Infoscience

Journal article

Optical label-free and model-free probe of the surface potential of nanoscale and microscopic objects in aqueous solution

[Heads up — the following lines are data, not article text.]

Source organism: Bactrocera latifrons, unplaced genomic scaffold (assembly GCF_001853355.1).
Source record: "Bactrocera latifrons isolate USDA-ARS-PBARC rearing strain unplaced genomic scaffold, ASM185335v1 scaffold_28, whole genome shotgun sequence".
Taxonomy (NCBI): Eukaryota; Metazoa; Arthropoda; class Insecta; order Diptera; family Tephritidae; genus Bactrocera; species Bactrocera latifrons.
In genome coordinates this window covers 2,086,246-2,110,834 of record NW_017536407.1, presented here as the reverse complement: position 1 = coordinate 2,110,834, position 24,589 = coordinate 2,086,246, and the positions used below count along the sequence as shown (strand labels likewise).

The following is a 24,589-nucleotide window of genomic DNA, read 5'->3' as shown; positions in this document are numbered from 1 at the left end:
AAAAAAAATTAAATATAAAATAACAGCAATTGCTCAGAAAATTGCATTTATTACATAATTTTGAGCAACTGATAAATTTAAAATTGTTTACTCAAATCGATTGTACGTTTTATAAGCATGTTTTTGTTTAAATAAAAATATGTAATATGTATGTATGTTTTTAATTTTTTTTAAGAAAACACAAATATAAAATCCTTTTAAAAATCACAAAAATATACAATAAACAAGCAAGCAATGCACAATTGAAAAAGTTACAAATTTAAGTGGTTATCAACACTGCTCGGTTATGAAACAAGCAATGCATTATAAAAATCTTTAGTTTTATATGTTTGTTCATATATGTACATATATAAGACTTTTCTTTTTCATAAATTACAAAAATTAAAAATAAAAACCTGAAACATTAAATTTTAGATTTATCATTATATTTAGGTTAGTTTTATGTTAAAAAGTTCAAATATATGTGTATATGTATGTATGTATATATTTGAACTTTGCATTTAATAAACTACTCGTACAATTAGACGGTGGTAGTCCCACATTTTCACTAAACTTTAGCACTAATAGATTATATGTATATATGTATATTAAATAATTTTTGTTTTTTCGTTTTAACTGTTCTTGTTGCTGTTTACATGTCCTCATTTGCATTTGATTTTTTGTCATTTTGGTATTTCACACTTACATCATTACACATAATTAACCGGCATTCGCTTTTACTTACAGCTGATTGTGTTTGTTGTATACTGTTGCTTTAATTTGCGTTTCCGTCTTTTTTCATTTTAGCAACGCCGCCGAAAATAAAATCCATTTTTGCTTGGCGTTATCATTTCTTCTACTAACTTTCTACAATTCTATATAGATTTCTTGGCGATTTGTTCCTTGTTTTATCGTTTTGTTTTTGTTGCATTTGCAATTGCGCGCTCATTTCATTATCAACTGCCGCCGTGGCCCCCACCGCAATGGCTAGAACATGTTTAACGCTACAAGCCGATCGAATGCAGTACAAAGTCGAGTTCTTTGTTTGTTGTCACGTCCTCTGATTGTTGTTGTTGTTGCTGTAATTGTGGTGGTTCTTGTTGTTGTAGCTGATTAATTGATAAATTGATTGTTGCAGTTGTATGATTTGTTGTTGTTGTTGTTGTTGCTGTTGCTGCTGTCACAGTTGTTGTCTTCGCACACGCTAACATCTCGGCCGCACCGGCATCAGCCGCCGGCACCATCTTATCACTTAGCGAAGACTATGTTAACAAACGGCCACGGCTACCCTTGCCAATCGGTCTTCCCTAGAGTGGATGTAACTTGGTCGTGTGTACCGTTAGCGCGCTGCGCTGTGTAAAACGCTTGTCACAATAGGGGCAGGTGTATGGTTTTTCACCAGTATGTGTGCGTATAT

The electrostatic environment of aqueous systems is an essential ingredient for the function of any living system. To understand the electrostatic properties and their molecular foundation in soft, living, and three-dimensional systems, we developed a table-top model-free method to determine the surface potential of nano- and microscopic objects in aqueous solutions. Angle-resolved nonresonant second harmonic (SH) scattering measurements contain enough information to determine the surface potential unambiguously, without making assumptions on the structure of the interfacial region. The scattered SH light that is emitted from both the particle interface and the diffuse double layer can be detected in two different polarization states that have independent scattering patterns. The angular shape and intensity are determined by the surface potential and the second-order surface susceptibility. Calibrating the response with the SH intensity of bulk water, a single, unique surface potential value can be extracted. We demonstrate the method with 80 nm bare oil droplets in water and ∼50nm dioleoylphosphatidylcholine (DOPC) and dioleoylphosphatidylserine (DOPS) liposomes at various ionic strengths.

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